Later in the year, Stack hopes to reinstate a production of James Joyce's "The Dead" around Christmas time in addition to restoring the Society's annual Gala dinner.
She said cultural events, such as theatrical productions and musical performances, will play an important role at the new-look AIHS, which will serve a dual role of promoting Irish culture and literature while simultaneously acting as a custodian of thousands of historical Irish-American documents.
"Even though our mission is to tell of the contributions made by American Irish, part of the curiosity among Irish-Americans is curiosity over where they've come from," Stack said. "We will certainly highlight Irish history and Irish literature and culture."
One of Stack's first priorities will be to restore the Society's website, which is currently inaccessible.
"That's the public-facing element of the Society. We're active on Facebook at the moment and we have an X account, but it's essential to have a website and a database of membership. I would love to connect with people who had previously supported us and just let them know that we're back."
Stack also aims to digitize the AIHS's extensive collection, which features tens of thousands of old books and publications, dating back more than 100 years in many cases.
The digitization, which Stack describes as a long-term project, will serve the dual purpose of preserving invaluable documents and making the extensive archives available to historians outside New York who would otherwise be unable to access them.
"The digitization plan is ambitious just because it's so costly," Stack said. "We are certainly applying for funding. There are several grants from various foundations and American academic sources."
She described the digitization of the vast archives as "very important", stating that varying temperatures of New York - from hot, humid summers to cold winters - are not conducive to preserving historical documents.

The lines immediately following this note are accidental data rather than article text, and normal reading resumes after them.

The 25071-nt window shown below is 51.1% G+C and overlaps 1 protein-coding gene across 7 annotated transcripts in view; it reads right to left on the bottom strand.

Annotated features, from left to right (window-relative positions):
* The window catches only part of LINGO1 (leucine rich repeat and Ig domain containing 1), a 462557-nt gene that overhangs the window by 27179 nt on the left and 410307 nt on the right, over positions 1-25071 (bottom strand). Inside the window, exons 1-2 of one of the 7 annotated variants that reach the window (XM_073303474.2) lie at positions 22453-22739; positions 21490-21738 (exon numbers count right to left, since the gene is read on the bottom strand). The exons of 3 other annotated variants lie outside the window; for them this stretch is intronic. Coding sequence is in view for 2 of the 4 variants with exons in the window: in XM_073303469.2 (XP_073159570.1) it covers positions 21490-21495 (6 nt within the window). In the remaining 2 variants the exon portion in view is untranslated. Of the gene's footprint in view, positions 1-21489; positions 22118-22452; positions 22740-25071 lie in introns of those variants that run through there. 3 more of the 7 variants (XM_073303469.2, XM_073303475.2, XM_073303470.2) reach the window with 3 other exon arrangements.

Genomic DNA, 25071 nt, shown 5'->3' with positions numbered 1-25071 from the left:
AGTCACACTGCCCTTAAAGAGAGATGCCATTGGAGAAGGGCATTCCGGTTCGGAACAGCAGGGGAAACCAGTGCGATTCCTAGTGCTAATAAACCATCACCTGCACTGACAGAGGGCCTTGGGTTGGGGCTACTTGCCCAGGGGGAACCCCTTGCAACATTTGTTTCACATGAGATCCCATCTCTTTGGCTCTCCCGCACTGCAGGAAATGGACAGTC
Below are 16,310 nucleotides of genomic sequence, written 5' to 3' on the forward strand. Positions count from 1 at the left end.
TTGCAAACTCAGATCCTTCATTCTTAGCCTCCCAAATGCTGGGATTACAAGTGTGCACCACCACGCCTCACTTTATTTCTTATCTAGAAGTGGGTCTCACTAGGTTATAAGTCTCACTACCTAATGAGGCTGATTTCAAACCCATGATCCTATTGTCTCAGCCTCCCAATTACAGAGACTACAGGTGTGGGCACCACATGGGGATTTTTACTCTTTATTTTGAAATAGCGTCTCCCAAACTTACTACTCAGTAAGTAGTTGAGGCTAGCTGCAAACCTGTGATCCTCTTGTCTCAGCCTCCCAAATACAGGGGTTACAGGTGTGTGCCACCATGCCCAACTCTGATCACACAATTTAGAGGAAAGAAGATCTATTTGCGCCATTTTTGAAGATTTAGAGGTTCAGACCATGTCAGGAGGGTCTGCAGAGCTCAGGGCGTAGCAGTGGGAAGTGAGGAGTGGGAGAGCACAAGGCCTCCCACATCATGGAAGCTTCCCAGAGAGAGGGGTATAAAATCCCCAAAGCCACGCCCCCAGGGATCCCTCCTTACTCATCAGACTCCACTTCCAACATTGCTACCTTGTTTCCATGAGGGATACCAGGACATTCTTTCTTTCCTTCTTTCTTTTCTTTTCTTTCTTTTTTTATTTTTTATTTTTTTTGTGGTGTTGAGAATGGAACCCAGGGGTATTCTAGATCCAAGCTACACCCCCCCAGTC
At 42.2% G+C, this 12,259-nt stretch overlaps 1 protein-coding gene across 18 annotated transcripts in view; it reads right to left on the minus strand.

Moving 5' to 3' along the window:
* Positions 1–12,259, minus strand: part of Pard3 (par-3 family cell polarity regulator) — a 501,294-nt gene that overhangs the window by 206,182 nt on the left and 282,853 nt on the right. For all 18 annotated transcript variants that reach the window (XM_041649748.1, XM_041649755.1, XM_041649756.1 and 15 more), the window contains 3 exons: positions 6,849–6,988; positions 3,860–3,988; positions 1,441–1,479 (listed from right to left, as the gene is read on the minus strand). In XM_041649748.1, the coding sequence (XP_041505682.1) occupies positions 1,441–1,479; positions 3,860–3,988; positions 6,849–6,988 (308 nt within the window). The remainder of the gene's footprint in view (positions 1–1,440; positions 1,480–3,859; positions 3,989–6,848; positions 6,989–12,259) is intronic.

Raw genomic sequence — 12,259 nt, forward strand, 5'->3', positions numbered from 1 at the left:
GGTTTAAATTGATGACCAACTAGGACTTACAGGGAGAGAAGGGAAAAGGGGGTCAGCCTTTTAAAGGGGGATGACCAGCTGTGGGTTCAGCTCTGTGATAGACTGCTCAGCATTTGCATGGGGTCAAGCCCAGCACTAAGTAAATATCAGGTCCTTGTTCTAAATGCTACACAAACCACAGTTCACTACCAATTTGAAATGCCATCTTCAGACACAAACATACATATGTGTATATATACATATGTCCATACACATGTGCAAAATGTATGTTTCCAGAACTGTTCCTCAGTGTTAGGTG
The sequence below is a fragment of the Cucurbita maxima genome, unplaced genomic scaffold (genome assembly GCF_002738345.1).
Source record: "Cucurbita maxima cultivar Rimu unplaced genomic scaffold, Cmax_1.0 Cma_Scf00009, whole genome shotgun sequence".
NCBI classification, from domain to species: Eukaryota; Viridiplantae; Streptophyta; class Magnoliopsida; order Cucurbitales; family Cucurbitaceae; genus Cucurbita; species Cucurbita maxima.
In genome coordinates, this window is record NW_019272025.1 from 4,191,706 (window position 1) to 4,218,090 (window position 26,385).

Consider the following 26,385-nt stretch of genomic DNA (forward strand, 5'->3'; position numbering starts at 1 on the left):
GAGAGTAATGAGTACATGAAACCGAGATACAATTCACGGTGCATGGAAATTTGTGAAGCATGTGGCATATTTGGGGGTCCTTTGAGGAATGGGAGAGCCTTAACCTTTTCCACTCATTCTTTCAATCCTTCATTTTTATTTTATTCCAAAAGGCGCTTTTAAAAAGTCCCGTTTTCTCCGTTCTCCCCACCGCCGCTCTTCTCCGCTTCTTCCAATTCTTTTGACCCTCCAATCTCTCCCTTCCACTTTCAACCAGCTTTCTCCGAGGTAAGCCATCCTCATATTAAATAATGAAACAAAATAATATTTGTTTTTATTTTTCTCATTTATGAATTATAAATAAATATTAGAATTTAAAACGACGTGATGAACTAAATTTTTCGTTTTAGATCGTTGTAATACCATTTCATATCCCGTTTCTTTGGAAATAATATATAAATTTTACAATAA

"For preservation purposes and ease of sharing, we will digitize everything.
"We're becoming more accustomed to digital and virtual stuff and it plays a big role in preservation. If they're scanned in, they're protected forever. God forbid if something goes wrong, we'll still have a copy."
Stack also hopes to open the AIHS to the general public once again and estimates that it will take around 12 months before the building is ready to accommodate people walking in off the street.
She hopes to install an exhibition about the Irish experience in America and make the AIHS a "landing point for tourists".
"That would be the hope - that we'd be able to allow people to come in and just satisfy their thirst for knowledge about the Irish in New York.
"We're the only place that's able to tell that story through objects and artifacts.
"I would like for us to be a sort of generic landing point for tourists, whether they're from Ireland or Ohio. Maybe they've visited the Met and we're right here, so we should be open on that kind of level as well as being open for public talks and screenings."
Stack also said there is a need to put a number of items currently on display at the AIHS into context, stating that there are several artifacts on display without any explanation of their significance.
"We don't have a lot of the items on display put into context, so you don't know why you're looking at a picture of Roger Casement or Charles Stewart Parnell."
Despite the huge task ahead of her, Stack said she is enormously proud of her appointment as the AIHS's new executive director.
"I'm so proud," Stack said. "My whole job has been writing about the Irish in America and the immigrant experience. I came to this building very quickly after I first arrived in America because of those wonderful archives."